REVIEW: ‘Guys and Dolls’ is fleet, fun and fiercely sentimental

…Spokane Civic Theatre opened “Guys and Dolls” this weekend, a bright and energetic adaptation directed by Melody Deatherage and choreographed by Troy Nickerson. Based on the celebrated writings of Damon Runyon, “Guys and Dolls” drops us headlong into the bustle of mid-20th century New York City. We meet Nathan Detroit (the always dependable Patrick McHenry-Kroetch), a smooth operator whose illegal craps games, held in a different secret location every week, have made him an underground legend and a primary target of the police.

In order to pay a security deposit on a proposed gambling site, Nathan places a bet with reckless gambler Sky Masterson (a cool and calculated Andrew Ware Lewis): Nathan will choose a random woman on the street, and Sky must convince her to have dinner with him in Havana. If she turns him down, he has to pay up….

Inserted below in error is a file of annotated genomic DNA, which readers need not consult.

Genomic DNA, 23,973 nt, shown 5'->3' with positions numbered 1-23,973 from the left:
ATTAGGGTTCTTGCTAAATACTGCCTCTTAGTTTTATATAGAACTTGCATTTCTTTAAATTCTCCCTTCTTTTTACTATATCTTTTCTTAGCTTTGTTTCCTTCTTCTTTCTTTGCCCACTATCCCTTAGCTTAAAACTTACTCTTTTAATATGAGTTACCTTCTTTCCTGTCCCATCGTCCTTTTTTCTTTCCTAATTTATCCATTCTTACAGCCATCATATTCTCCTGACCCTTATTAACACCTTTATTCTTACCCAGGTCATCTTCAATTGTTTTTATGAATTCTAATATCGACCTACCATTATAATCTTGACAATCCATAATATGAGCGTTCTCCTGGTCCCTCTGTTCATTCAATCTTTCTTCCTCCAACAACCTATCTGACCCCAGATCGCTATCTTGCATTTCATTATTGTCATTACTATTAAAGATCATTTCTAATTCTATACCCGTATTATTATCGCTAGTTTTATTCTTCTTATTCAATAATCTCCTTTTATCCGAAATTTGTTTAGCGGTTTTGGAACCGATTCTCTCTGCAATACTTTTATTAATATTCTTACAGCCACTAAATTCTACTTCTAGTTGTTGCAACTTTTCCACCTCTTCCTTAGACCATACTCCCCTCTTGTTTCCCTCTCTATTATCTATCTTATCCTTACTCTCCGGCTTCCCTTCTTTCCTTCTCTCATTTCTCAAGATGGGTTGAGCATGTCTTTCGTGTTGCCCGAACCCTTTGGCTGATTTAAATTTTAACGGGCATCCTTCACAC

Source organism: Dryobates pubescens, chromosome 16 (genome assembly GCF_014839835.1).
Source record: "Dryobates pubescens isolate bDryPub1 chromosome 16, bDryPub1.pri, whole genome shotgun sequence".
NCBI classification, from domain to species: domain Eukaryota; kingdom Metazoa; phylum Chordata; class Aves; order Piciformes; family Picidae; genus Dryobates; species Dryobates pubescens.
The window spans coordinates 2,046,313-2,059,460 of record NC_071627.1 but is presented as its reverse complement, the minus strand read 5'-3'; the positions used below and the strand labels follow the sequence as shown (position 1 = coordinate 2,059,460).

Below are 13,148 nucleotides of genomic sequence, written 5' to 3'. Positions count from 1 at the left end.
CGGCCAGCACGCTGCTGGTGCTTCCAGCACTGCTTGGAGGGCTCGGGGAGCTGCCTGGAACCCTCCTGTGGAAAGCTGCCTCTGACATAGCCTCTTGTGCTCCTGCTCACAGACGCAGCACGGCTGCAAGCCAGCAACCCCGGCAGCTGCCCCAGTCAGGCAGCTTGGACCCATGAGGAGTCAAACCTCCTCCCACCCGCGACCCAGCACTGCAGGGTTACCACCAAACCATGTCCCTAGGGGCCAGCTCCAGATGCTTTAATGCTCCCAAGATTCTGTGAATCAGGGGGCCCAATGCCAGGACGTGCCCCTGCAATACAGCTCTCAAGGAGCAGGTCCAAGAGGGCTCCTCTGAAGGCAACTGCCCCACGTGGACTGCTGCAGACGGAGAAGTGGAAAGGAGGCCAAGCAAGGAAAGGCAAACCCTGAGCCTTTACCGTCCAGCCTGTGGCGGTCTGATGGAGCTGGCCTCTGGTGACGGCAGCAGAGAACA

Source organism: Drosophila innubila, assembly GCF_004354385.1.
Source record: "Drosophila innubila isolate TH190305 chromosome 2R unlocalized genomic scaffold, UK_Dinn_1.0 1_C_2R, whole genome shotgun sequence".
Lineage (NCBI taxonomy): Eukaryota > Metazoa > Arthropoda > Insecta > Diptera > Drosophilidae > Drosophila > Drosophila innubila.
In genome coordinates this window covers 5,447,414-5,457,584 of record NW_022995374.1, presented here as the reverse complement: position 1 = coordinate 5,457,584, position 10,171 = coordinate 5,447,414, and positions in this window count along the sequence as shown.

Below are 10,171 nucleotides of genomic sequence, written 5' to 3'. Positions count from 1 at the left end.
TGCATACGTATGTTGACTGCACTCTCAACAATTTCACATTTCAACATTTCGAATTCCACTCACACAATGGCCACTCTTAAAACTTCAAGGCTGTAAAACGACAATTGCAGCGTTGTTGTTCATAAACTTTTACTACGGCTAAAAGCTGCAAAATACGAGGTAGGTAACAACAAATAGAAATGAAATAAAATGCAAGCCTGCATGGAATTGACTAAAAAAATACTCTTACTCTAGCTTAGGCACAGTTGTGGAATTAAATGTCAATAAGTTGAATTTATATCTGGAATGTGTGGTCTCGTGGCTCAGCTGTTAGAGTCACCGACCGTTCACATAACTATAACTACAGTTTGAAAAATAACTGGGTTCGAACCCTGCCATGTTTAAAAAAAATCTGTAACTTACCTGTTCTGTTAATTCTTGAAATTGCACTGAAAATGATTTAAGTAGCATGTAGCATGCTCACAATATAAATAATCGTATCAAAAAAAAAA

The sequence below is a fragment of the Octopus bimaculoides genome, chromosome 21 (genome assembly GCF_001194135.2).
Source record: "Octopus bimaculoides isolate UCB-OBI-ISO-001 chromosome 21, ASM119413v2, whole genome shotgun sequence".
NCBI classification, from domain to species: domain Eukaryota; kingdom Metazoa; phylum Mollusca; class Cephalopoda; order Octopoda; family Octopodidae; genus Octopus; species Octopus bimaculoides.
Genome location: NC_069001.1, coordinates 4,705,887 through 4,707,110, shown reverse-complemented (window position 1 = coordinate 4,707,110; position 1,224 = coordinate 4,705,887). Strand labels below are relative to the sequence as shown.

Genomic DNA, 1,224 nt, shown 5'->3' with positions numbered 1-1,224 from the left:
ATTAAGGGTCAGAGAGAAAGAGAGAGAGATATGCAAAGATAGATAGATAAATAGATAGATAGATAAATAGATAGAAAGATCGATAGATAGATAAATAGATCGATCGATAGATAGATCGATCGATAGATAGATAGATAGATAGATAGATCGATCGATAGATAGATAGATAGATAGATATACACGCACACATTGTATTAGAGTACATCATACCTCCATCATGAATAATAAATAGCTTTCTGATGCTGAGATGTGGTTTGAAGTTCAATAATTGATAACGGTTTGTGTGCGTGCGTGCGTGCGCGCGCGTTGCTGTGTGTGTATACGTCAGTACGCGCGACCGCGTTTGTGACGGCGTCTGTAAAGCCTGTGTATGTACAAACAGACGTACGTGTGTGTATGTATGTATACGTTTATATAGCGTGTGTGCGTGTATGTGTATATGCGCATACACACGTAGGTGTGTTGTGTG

I mentioned that the female characters are the most interesting in “Guys and Dolls,” possibly because they refuse to be sidelined by the shortsighted gender politics of the era. Barton as Adelaide and Murphy as Sarah demand your attention whenever they’re onstage, and they make the most of their big solos…

Although its physical design is relatively simple, the Civic’s production pops from a visual standpoint, with its candy-colored zoot suits and pop art-inspired dresses. David Baker’s set, an abstract collage of light-up marquees and neon signs, visually suggests the bustle of 1950s Times Square through its economic design. Particularly memorable is Sky and Sarah’s excursion to Havana, which is lit with an evocative red glow and features cool geometric palm trees that seem to glow in the dark.


Preview by Nathan Weinbender, Spokesman-Review.

Read the rest of the review online.

Photo by Chris Wooley, Heads and Tails Photography